Prospects for “high efficiency, low emissions” coal in southeast Asia19 September 2018
A recent report* from the IEA Clean Coal Centre looks at prospects for what it likes to call HELE (high efficiency, low emissions) coal generation in the smaller but populous economies of southeast Asia: Bangladesh; Indonesia; Malaysia; Philippines; Thailand; and Vietnam. It is one of a series of reports by the IEA CCC that examines the role of HELE coal-fired power plant in reducing emissions by setting out an overview of the prospects for such technologies in various coal-using countries. In each country, coal is envisaged as remaining an important part of the energy mix contributing to the supply of each country’s growing electricity needs at an affordable price. The studies “have been undertaken to illustrate how HELE plants can help reduce world emissions without compromising growth objectives”, says the IEA CCC. HELE technologies include supercritical (SC), ultrasupercritical (USC) and advanced ultrasupercritical (AUSC) technologies.
Among the benefits, relative to subcritical technology, cited by the IEA: while the initial capital cost is higher, less coal is required per unit of electricity produced, delivering significant operating cost savings over the life of the asset; a new SC or USC unit entails, respectively, 13% or 19% less CO2 emissions than a new subcritical unit, and up to 40% less if the HELE unit is replacing an older plant.
Among key messages from the new report:
- A priority in Bangladesh is to accelerate access to affordable power. The government has committed to a massive increase in coal-fired power plant. All new and planned future coal units are largely based on ultrasupercritical technology which will give Bangladesh a largely HELE fleet for many years to come.
- The Indonesian coal fleet is heavily biased towards subcritical and supercritical units and would benefit from a transition to a stronger HELE basis. However, the complicated geography of the country may limit power plant unit size, which makes HELE plant less suitable (being most efficient at installed capacities of 800 MWe or more).
- In Malaysia, coal use is set to triple, and the coal fleet is relatively mature. Malaysia is committed to the use of the most efficient technologies including USC for newly planned units.
- The economy of the Philippines is growing rapidly. The consequential increased demand for power is forecast to be met by natural gas initially but could be overtaken by coal around 2030. However, local resistance to new coal plant is strong. The retirement and replacement of older units with HELE plant would enable projected power needs to be met with lower CO2 emissions. However, the Philippines has a complicated geography so grid limitations may impose a limit to the unit size of coal plant.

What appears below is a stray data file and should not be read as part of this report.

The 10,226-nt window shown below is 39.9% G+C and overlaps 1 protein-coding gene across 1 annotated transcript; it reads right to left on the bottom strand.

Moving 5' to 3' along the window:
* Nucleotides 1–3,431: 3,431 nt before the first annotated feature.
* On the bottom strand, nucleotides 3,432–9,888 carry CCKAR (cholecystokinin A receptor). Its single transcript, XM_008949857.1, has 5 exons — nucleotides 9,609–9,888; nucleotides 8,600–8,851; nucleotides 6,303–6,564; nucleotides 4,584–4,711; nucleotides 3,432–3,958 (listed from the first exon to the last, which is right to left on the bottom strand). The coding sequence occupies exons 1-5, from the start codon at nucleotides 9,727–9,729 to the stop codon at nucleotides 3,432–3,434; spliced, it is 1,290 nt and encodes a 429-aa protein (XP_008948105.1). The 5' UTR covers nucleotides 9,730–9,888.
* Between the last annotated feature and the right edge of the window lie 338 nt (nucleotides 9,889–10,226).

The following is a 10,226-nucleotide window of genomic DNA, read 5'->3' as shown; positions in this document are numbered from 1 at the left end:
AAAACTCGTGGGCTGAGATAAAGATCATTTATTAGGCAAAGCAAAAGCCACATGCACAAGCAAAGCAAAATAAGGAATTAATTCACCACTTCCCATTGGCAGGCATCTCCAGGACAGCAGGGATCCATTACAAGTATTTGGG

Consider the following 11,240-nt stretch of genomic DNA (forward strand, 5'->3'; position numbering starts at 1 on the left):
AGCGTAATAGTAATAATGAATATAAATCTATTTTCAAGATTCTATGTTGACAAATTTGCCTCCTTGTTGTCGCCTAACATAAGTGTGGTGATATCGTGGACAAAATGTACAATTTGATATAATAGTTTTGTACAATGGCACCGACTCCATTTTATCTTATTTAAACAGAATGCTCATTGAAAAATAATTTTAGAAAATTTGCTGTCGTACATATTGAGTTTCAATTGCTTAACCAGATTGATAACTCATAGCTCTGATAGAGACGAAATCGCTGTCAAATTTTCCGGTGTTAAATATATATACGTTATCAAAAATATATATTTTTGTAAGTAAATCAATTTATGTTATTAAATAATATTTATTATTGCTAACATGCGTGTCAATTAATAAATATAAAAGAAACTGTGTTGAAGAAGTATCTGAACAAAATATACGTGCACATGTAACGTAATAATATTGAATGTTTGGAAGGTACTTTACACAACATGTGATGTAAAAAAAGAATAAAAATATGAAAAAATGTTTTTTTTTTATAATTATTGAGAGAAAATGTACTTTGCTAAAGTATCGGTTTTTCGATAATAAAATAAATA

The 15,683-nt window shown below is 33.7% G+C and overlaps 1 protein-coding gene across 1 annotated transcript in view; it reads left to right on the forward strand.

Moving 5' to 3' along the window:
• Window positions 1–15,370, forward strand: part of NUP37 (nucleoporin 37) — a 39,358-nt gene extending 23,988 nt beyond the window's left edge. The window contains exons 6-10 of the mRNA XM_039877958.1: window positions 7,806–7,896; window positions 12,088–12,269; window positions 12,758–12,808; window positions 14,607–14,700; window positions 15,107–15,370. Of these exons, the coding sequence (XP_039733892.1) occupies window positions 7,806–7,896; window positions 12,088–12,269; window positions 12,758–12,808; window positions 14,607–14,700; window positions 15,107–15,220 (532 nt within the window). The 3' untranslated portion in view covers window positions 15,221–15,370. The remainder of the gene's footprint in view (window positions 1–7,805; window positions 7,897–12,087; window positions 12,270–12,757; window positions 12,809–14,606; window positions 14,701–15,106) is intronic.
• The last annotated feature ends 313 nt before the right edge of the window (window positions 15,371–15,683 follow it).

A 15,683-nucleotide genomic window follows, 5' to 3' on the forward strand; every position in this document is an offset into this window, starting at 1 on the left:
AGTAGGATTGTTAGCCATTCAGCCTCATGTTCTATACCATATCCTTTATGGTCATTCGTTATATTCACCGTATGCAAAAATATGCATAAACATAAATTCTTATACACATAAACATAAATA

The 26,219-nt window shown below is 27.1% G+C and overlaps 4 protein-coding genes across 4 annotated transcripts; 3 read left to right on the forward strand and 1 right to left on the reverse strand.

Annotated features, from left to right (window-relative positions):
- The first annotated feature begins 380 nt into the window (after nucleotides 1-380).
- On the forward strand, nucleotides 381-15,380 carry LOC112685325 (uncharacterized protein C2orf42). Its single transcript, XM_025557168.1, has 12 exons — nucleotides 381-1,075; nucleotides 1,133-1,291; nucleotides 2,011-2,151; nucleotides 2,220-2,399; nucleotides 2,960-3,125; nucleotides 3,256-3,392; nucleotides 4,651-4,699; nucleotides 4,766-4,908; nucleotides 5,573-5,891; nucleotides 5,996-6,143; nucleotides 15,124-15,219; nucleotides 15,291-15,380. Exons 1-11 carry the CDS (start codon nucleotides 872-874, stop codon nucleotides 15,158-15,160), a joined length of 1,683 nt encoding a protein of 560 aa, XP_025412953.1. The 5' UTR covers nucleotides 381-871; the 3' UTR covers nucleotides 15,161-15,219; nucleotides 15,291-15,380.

- In Thailand, coal is expected to be an important part of the future generating capacity and although the government has a strong renewables commitment coal is seen as vital to meeting future demand for electricity. Recently added capacity has been limited to supercritical technology.
- Currently, coal is important in Vietnam, but a recent resurgence of interest in nuclear power may be at coal’s expense in the medium term. It is only when existing plants are retired and additional power is needed, from around 2035 onwards, that AUSC units may be introduced and emissions of CO2 will fall.
Not all countries have opted to use the best available HELE technology for new and planned capacity and if significant tranches of the less efficient technologies are installed now and in the near future, they become ‘locked in’ to the coal fleet for decades. Given the importance of using HELE technologies for continuing coal use it is vital to continue to press the case for their uptake to ensure that such outcomes are minimised, the new report argues.
* Ian Barnes, HELE perspectives for selected Asian countries, IEA Clean Coal Centre, CCC/287, ISBN 978–92–9029–610–2, 75 pp, June 2018